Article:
|2017 Total||2018 Total||14-19 y.||20-29 y.||30-49 y.||50-69 y.||70+ y.|
Other noteworthy networks in Germany, albeit slightly less significant, are Snapchat, Twitter and Xing. Snapchat is weekly used by 9% of the population while Twitter and Xing are both weekly used by 4% of the German population. The daily usage of Snapchat (6%) on the other hand fares a lot better than the daily use of Twitter and Xing (1%). Looking at it as a whole, the German use of social media is not particularly special, content marketing and social media marketing are similar to everywhere else. It might be important to mention that Germans like to keep their private life and business separate. Despite increasing in number, only about 41% of German companies are making use of social media for their own marketing. Bigger companies with over 250 employees make use of it more frequently (72%) than smaller companies (43%). Marketing communication is no longer about the delivering of messages through media channels and more about managing links between people.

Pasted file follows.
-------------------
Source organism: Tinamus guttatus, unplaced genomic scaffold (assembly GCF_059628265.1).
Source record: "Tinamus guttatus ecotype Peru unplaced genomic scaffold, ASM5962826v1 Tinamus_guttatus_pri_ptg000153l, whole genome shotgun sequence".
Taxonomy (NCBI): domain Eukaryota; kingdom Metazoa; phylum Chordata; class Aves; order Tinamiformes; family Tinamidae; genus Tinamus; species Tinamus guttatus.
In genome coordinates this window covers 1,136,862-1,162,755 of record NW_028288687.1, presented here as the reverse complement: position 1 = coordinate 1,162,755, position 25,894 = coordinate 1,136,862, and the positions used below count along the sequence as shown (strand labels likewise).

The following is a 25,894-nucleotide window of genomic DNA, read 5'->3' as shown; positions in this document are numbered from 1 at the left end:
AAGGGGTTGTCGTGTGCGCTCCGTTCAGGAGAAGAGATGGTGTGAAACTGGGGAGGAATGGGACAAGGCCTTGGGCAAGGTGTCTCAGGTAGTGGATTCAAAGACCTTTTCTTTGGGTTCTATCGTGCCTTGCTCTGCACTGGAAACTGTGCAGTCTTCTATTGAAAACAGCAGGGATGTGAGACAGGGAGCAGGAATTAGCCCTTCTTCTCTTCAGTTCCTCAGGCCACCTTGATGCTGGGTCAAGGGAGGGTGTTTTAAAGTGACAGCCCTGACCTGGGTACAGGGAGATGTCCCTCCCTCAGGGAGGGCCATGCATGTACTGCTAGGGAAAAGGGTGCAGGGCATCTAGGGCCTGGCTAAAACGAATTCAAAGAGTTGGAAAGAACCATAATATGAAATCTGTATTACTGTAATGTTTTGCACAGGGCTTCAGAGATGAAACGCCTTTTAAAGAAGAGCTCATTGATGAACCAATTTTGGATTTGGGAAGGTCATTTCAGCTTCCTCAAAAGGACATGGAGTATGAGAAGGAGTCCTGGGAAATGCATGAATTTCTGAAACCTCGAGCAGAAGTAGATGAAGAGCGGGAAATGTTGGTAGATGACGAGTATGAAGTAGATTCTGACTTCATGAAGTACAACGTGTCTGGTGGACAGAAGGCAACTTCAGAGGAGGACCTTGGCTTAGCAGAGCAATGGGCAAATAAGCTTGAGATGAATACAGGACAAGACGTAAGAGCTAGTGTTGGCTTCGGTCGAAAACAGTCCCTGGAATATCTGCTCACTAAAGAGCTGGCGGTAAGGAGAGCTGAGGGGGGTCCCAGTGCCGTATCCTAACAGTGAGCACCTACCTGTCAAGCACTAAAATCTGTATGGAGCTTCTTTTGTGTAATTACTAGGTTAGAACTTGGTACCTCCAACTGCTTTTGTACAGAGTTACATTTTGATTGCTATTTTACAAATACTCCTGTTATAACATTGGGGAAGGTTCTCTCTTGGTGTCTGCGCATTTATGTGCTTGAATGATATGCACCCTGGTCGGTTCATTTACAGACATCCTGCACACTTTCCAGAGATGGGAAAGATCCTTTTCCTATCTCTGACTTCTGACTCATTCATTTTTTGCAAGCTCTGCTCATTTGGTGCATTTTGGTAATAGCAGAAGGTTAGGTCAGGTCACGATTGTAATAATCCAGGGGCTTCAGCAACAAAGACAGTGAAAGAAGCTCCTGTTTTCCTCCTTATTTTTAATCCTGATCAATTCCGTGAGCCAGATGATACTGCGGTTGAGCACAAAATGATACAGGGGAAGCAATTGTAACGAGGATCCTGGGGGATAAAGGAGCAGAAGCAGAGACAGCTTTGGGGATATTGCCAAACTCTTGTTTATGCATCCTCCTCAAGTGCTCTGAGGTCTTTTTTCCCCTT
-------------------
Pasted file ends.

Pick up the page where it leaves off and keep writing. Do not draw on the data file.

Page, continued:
After taking the different aspects of the German digital landscape into account, it becomes apparent that the country has a distinct character. The German preference for descriptive advertisement should be kept in mind and used as an advantage. Simply replicating strategies used in other countries does not guarantee success. Germans desire for quality goods is another key aspect worth noting, as quality is more important than price to many Germans. Most aspects of the German culture are easy to grasp and understand. They will want to get a good deal, but if the product offers good quality, they are more than willing to pay extra. The sheer size of the market, combined with the universal access to the internet allows marketers to make use of the many opportunities, connecting them to their target audience. Marketers have noticed this, with 36% of European marketers willing to move to Germany in order to advance their career.